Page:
# Complex numbers problem

• Sep 25th 2011, 09:41 AM
Jormirias
Complex numbers problem
Hello there, I'm having some trouble solving a problem. Would be really grateful if someone could lend a hand.

Prove the theorem: Given a,b,c,d belonging to Z, exist u,v belonging to Z so that (a^2+b^2)(c^2+d^2)=u^2+v^2

You're supposed to use complex numbers to solve the exercise.

I started as following: (a^2+b^2)(c^2+d^2)=U^2+v^2 <=>
<=> (a+ib)(a-ib)(c+id)(c-id)=(u+iv)(u-iv) <=>
[assuming Z1=a+ib, Z2=c+id and w=u+iv] Z1Z1Z2Z2=ww (also, assume the underline is actually an overline, meaning the conjugate)

I'm not sure of what to do next :/
• Sep 25th 2011, 01:15 PM
Deveno
Re: Complex numbers problem
note that a^2+b^2 = |z1|^2, and c^2+d^2 = |z2|^2 (this is the complex modulus, if z1 = a+ib, then |z1| = √(a^2 + b^2)).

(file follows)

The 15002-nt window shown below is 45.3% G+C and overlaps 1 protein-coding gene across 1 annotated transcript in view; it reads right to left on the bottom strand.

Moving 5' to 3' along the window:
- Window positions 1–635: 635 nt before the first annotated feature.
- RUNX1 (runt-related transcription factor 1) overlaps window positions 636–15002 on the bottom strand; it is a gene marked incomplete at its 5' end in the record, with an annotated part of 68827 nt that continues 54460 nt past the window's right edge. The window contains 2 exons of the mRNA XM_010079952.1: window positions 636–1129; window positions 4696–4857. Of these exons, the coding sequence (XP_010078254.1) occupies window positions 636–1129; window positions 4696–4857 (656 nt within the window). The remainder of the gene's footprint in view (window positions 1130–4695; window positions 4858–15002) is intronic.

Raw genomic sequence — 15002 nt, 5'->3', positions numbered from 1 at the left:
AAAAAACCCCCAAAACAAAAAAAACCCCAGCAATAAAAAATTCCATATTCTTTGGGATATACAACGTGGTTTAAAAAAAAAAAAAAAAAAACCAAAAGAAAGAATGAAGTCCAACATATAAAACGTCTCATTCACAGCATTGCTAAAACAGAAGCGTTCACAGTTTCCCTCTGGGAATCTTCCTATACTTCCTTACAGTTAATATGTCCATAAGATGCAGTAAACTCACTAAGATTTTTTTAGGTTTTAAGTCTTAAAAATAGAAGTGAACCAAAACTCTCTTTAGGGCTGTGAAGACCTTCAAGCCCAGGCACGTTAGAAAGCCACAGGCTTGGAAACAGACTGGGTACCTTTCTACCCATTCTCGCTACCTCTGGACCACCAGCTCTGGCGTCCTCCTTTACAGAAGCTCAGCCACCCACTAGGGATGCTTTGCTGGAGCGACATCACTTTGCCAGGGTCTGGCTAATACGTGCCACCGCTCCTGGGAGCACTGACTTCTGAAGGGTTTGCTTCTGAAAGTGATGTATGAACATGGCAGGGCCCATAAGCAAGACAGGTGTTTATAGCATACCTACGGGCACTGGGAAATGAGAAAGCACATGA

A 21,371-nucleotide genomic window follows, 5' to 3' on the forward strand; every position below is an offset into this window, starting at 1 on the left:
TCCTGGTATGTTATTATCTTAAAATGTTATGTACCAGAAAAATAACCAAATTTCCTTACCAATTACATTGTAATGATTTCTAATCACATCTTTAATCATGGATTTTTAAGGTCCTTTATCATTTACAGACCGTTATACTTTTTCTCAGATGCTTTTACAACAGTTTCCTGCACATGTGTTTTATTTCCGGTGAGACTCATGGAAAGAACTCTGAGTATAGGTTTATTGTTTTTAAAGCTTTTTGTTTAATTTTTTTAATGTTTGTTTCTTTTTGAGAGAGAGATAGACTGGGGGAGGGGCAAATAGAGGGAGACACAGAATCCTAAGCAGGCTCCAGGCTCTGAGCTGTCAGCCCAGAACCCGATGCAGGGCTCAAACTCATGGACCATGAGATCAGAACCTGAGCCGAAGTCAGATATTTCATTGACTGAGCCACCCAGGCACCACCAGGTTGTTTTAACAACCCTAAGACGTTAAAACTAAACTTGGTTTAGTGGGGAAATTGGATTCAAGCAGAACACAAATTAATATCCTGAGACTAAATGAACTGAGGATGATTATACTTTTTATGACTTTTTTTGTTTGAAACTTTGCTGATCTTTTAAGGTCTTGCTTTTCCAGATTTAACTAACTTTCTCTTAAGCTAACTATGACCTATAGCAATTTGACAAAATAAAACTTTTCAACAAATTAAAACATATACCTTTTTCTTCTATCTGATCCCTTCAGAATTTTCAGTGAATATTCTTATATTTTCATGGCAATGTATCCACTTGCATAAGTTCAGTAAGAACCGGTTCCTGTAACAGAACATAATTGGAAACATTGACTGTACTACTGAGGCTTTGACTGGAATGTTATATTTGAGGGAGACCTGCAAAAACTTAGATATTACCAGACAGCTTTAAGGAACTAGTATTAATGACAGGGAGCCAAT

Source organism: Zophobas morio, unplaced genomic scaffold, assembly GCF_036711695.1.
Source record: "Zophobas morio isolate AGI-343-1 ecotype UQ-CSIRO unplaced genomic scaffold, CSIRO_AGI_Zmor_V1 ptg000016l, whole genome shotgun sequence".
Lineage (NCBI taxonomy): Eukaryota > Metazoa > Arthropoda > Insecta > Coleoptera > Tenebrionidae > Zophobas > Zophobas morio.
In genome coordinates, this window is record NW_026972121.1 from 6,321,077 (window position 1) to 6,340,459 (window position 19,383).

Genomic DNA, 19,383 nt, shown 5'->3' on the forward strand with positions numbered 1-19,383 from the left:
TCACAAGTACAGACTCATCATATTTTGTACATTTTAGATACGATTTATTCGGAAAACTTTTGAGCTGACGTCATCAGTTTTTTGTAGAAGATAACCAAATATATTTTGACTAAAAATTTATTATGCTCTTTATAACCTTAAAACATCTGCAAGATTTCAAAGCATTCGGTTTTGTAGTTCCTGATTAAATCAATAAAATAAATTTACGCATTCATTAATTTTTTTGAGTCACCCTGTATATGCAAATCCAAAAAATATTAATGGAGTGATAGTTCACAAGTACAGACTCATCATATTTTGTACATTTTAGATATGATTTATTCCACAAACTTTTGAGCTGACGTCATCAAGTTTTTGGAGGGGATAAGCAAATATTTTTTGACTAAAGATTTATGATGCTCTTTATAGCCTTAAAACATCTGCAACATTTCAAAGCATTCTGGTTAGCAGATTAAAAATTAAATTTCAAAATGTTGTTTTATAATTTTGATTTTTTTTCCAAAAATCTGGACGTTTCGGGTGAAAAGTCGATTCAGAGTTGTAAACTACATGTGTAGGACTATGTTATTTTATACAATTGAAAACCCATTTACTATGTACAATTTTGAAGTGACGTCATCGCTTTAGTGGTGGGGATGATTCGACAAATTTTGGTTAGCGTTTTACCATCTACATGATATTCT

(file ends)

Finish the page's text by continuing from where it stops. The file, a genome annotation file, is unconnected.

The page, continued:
in the complex numbers, is it true that |(z1)(z2)| = |z1||z2|?

if so (this is really what you must prove), then |(z1)(z2)|^2 = (|z1||z2|)^2 = |z1|^2|z2|^2, so we can take u and v to be the real and imaginary parts of z1z2.

after that, it is not hard to see that u and v must be integers.
• Sep 25th 2011, 10:23 PM
Jormirias
Re: Complex numbers problem
Thanks. That helped out a bunch ;)